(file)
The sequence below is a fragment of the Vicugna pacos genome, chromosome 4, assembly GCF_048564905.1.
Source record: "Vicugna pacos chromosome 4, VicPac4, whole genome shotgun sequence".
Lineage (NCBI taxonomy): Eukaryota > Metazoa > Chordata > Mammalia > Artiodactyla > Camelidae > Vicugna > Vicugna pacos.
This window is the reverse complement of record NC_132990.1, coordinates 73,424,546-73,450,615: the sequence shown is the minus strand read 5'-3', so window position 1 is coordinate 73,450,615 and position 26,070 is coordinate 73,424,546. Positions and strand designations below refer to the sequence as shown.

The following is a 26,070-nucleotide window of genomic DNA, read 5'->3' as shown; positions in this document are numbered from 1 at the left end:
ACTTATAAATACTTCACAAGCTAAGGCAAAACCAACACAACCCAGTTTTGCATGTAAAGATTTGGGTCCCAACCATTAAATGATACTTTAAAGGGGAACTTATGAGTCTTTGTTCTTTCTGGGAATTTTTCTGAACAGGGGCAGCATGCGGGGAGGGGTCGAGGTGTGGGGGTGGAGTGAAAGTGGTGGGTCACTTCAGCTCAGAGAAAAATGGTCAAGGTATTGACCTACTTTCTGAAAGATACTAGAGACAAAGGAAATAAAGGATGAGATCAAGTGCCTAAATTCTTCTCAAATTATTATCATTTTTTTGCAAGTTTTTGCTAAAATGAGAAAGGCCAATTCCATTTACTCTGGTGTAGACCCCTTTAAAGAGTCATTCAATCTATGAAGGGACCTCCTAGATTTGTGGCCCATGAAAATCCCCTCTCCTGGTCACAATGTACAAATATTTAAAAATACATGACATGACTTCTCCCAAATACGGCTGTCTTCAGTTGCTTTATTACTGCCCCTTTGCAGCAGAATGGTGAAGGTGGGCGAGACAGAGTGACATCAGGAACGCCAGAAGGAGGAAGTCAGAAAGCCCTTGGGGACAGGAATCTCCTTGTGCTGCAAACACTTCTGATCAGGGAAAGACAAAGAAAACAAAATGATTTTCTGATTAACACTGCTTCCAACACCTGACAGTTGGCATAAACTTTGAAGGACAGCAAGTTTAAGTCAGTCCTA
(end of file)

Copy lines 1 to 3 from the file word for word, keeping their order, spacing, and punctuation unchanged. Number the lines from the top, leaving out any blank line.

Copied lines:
The sequence below is a fragment of the Vicugna pacos genome, chromosome 4, assembly GCF_048564905.1.
Source record: "Vicugna pacos chromosome 4, VicPac4, whole genome shotgun sequence".
Lineage (NCBI taxonomy): Eukaryota > Metazoa > Chordata > Mammalia > Artiodactyla > Camelidae > Vicugna > Vicugna pacos.